|Birth||1720, Westminster, City of Westminster, Greater London, United Kingdom|
|Death||1802 (aged 82 years)|
Daniel Peter Layard (1721–1802) was an English physician and midwife.
Daniel Peter Layard was the son of Pierre Raymond de Layard (1666-1747), a Huguenot of good parentage of Monflanquin in Guienne (Lot et Garonne), who fled from France following the Revocation of the Edict of Nantes. Pierre Raymond came to England as a member of the Corps of Noble Cadets of William III, and rose to the rank of Major in the British army in 1710, at which time he was in General Vezey's Regiment of Foot. Having become naturalized British in 1713, he settled in Canterbury, and married, at the French Protestant chapel at the Savoy in the Strand, London in February 1715, to a much younger wife, Marie Anne la Croze or Croizett. They had several children, most of whom died and were buried at St Alphege, Canterbury. Daniel Peter Delayard was born 28 March and baptized 8 April 1720 at the French Huguenot chapel of Des Grecs, Crown Street, Westminster. His father died in Westminster in 1747. His mother lived down to 1773, and died testate in London.
Layard graduated Doctor of Medicine at Reims University on 9 March 1742. On 9 August of the following year (as Surgeon, of St Anne's Westminster), he married Suzanna Henrietta Boisragon at the Savoy chapel. In April 1747 he was appointed physician-accoucheur at Middlesex Hospital, but shortly afterwards he resigned on account of ill health and travelled abroad.
In 1750 Layard settled at Huntingdon, practising there for twelve years. On 3 July 1752 he was admitted a Licentiate of the College of Physicians (now the Royal College of Physicians of London). In c. 1762 he returned to London, where he soon obtained an extensive practice as an accoucheur.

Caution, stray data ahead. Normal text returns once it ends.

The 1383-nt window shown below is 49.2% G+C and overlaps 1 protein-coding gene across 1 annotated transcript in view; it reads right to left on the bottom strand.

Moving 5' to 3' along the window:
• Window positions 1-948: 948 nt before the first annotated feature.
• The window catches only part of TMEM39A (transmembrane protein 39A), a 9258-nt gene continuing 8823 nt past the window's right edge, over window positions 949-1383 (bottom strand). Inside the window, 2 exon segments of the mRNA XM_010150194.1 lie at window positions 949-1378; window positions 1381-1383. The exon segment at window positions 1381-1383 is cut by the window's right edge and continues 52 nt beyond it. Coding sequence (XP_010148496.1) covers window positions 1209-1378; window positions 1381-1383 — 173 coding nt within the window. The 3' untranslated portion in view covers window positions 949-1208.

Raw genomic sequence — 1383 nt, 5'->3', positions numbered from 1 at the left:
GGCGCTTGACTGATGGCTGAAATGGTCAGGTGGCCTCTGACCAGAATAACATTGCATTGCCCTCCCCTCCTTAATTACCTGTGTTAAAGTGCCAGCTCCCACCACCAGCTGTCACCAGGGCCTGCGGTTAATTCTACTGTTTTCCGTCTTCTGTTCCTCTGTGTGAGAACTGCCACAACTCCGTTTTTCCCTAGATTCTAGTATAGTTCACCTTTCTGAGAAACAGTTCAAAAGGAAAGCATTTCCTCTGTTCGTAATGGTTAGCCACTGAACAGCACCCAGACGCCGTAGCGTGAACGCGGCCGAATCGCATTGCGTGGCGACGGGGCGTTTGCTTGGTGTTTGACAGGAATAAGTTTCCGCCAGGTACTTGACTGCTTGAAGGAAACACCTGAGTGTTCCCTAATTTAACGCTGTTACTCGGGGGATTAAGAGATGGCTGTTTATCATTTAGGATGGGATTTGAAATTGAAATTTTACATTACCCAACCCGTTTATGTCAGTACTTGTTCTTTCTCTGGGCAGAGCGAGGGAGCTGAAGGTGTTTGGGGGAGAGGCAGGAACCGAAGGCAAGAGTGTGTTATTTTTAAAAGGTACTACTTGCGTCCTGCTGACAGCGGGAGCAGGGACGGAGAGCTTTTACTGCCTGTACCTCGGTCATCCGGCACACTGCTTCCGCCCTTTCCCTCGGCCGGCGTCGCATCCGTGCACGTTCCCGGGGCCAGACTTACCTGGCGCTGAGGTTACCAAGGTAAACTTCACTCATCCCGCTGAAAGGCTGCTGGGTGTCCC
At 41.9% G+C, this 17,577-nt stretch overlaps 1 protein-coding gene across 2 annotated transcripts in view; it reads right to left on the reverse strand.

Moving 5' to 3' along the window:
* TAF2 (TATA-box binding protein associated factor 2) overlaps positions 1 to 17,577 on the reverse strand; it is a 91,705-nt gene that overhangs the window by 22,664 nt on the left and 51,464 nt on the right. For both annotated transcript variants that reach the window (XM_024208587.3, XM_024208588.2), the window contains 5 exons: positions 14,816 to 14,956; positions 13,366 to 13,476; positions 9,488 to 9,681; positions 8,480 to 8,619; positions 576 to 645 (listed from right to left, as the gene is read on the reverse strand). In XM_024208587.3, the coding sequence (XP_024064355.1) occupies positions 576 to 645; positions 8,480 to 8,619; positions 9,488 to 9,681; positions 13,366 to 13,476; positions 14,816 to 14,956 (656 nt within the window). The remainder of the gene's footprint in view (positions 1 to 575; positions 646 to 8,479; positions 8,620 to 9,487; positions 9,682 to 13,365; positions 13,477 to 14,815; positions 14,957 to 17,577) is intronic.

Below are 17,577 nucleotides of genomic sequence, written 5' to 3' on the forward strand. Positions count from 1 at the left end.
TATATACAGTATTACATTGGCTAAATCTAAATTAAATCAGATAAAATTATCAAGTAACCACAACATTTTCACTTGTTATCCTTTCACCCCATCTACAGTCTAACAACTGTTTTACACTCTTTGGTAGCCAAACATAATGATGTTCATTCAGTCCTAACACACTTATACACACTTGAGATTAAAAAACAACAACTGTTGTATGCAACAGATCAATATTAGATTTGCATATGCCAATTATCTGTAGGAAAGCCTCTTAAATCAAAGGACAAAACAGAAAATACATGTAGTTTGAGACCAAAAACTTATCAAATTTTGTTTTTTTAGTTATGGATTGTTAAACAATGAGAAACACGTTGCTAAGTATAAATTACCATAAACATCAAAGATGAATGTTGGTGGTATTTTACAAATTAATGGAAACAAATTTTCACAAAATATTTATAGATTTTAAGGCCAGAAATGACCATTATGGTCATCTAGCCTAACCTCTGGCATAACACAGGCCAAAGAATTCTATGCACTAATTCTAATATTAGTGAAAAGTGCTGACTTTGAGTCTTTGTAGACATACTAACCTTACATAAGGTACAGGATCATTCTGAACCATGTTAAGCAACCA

Layard was physician to Princess Augusta of Saxe-Gotha, Princess, and Dowager Princess, of Wales. He was elected a Fellow of the Royal Society and a Fellow of the Royal Society of Sciences of Göttingen (now the Göttingen Academy of Sciences and Humanities). Layard was a founder of the British Lying-in Hospital, of which he was later appointed a Vice President. On 20 June 1792 he was admitted to the degree of Doctor of Civil Law honoris causa at the University of Oxford.
Layard died at Greenwich in February 1802, leaving a will, and requested burial in a private crypt in St Benet's, Paul's Wharf, and that his late wife's remains should be brought there from their original burial-place at St Martin in the Fields. He refers to the King's pleasure his wish that his unpublished manuscripts should be published for the financial benefit of his children; he refers particularly to the national services he has performed for the prevention and cure of afflictions of black cattle in Great Britain and other European countries between 1769 and 1793, for which he anticipates reward or compensation of not less than £20,000; and he appoints Brownlow Bertie, 5th Duke of Ancaster and Kesteven to be his executor.
His son Charles had become Dean of Bristol.
Layard contributed papers to the Philosophical Transactions of the Royal Society and published:
- An Essay on the Nature, Causes, and Cure of the Contagious Distemper among the Horned Cattle in these Kingdoms (London, 1757)
- An Essay on the Bite of a Mad Dog (London, 1762)
- An Account of the Somersham Water in the County of Huntingdon (London, 1767)
- Pharmacopœia in usum Gravidarum Puerperarum (London, 1776)
Layard was the father of Charles Peter Layard (born 1748; successively Prebendary of Bangor Cathedral, in 1793 Prebendary of Worcester Cathedral, and in 1800 Dean of Bristol; died 1808), and great-grandfather of Austen Henry Layard. He was the great-great-grandfather of Nina Frances Layard, and the great-great-great-grandfather of John Willoughby Layard.